Comparison of anthropometric measures of obesity in childhood allergic asthma: Central obesity is most relevant
Background: Established indicators of central obesity include waist circumference, waist/height ratio, and the conicity index. Studies using such measures (as opposed to body mass index [BMI] percentiles) to characterize the association between obesity and asthma are lacking, despite the fact that these measures have been shown to be most relevant for many other chronic diseases. Objectives: We sought to examine measures assessing the distribution of obesity in the context of childhood allergic rhinitis and asthma and to elucidate the association of obesity, including central obesity, with allergic asthma in children.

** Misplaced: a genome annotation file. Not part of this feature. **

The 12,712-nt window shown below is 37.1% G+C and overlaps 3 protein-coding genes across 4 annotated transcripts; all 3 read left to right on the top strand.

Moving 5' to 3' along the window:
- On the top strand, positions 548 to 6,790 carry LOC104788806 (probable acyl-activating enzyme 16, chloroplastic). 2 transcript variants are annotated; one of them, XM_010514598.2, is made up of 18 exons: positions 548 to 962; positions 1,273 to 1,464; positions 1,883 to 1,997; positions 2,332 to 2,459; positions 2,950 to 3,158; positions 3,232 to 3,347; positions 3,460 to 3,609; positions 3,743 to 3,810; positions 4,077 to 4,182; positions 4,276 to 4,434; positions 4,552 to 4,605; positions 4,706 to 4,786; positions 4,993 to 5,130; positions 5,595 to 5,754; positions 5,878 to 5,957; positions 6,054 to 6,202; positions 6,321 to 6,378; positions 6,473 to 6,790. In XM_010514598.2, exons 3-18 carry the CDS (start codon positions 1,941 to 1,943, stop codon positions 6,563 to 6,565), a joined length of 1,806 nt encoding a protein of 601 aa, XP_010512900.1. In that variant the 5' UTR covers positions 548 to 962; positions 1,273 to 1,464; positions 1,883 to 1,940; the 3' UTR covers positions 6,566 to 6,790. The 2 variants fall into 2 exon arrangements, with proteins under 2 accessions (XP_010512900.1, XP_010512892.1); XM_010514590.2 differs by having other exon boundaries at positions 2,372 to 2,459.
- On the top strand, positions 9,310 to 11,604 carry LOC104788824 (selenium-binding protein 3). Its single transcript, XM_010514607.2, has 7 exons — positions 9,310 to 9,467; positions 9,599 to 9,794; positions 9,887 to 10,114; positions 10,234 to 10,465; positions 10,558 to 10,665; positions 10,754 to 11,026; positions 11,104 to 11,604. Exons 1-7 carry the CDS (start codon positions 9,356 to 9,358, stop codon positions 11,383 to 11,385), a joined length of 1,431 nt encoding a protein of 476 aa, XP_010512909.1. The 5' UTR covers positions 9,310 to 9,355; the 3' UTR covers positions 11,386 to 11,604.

Methods: Children with allergic rhinitis with (cases) or without (control subjects) asthma were recruited. BMI percentiles were derived by using national growth charts. Waist circumference, waist/height ratio, and conicity index values were obtained.
Results: Central obesity was associated with asthma, asthma severity, lower lung function, and reduced atopy in asthmatic subjects.
Conclusion: Measures of central obesity are more associated with the presence of asthma and asthma severity in children with allergic rhinitis when compared with standard BMI measures.